By jk1245

Well you must have heard wrong. The speaker (I can’t remember her name, it’s driving me crazy) said that contrary to what a lot of people think, they weren’t quacks that didn’t know what they were doing. The Nazi doctors knew what they were doing, both medically and morally.

Hopefully on you!

Despite the evils Hitler inflicted on generations of people it has to be said that the man had some good ideas. With the devaluation of the price of human life combined with an imaginative dictator who could make or break any research, some really weird experiments were done. I’m not sure about the extent of medical experiments but I’ve heard that the phsychological experiments were just as jam packed with wackiness. They involved things such as human reponse to various situations. this seemed to be usefull for the nazi’s when we remember their unprecedented success with propaganda.

On an unrellated conspiracy theory;

So who has possesion of these files?

Oh and who has the most effective and greatest volume of propaganda?

Hello America

Ironically, though hitlers open minded approach to bizarre experiments helped the nazis it was his closed minded bias that possibly cost him the war. many great scientists were lost to germany including that jewish marvel who made the atom bomb possible, Albert Einstein.
The inventor of the bomb itself was a defected italian.

Excuse me?

Could you name a couple for me? I must have been home sick from school the day they went over his “good” ideas.

Maybe I’m just tired and being overly nitpicky, but Three’s Company was “jam packed with wackiness”. Attempting to see how much torture (mental or physical) a human can stand before they go completely insane is sick, disgusting, and immoral.

If these experiments were so great why didn’t he volunteer? The nazi’s were not trying to further science and medicine, they were trying to amuse themselves by torturing and slowly killing unfairly imprisioned citizens who didn’t have the way or the means to stand up for themselves.
I cannot recall ever reading anything about anything good that came from Hitler or the Nazis. And, IMHO, there are not enough good ideas in the world to compensate for what he and his followers did. If there is something useful that came out of his rule, I am not aware of it - could you please enlighten me?

I’m a little curious about that comment myself.

Have any of you read QB VII (not sure of the number) by Leon Uris?

The “human factors” experiments carried out by the Nazis were so monstrous as to be disgusting. They injected dye directly into the eyes of people trying to change them to blue. Men had radioactive compounds injected directly into their testicles to see if mutation or sterilazation could be achieved. Identical twins were reserved for especially brutal experiments due to the availability of a control subject. That these twins were often mere children gave these torturers not a moment’s pause.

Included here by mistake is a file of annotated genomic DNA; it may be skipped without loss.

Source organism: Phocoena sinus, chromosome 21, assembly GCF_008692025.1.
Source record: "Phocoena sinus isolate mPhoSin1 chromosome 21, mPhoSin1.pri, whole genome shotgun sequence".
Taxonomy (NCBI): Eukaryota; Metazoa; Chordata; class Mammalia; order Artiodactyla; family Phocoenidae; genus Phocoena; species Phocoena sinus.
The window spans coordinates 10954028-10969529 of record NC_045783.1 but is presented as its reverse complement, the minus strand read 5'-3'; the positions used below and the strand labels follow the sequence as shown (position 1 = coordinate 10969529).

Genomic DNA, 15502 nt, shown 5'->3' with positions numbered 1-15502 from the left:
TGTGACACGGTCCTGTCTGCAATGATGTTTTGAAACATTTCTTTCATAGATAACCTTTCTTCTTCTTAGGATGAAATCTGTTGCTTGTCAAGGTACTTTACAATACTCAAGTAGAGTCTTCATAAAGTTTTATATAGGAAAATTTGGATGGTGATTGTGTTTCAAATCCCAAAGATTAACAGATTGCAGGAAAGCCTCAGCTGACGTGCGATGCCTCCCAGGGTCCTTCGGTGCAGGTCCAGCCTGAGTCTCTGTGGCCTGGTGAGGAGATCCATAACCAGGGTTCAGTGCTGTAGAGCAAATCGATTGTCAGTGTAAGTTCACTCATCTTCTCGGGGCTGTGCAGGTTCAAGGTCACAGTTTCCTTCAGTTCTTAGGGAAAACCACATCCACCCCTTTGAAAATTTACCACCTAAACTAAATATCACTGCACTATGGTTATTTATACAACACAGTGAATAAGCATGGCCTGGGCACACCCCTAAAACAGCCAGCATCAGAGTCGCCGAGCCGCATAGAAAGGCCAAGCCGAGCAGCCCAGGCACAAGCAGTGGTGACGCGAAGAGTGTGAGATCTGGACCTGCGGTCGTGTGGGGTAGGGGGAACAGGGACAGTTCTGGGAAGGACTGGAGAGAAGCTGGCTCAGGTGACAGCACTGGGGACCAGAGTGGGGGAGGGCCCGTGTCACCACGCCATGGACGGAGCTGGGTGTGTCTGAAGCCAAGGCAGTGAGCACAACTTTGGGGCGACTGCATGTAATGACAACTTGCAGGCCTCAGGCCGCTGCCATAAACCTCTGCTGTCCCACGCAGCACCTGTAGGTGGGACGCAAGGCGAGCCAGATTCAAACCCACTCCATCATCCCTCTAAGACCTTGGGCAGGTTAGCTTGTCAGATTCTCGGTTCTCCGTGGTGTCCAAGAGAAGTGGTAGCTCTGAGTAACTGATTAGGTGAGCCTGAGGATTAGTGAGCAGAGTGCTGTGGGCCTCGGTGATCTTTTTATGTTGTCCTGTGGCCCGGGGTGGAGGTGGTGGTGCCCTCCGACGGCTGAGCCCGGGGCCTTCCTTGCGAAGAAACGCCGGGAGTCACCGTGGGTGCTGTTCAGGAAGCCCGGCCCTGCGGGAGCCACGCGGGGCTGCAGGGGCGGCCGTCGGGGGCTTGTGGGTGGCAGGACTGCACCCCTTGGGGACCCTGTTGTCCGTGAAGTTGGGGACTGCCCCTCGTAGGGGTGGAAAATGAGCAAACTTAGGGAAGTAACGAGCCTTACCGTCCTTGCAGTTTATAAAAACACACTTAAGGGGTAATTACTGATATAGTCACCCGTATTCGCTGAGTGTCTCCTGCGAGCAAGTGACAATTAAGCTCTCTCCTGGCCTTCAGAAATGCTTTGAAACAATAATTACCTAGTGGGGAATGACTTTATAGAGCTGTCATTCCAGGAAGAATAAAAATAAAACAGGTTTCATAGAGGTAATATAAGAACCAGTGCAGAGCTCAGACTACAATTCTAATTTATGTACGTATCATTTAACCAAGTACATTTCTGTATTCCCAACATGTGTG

If there was any medical progress made by the Nazis it was entirely negated by the horrific enormity of their crimes against humanity. To discuss any of their work as a medical “gold mine” is to give a whiff of respectability to their disgusting acts. As open minded as I am, I cannot in good conscience watch an offhanded discussion of Nazi brutality allow to be clothed in the validity of scientific investigation.

Try to consider that people did not willingly engage in being nearly frozen to death. Many of these so-called “medical experiments” were more akin to torture with a callous disregard for human life that any sort of real science.

The fact that some of my mother’s family died at the hands of the Nazis might also have something to do with my stance.

I challenge any of you to read Uris’ book and walk away with a perception different from mine.


I would cite The Autobahn and if it weren’t for Hitler then we wouldn’t have that funny Three Stooges Episode You Nutsy Spy…

I think it’s generally understood by nearly everyone that Hitler and the Nazis were horrible and evil. But Hitler had to do some good things for the people of Germany or he wouldn’t have had the support and loyalty he did.

I’ve heard historians say that if Hitler had died before he got started on his destruction he’d be remembered as a great leader of the 20th century.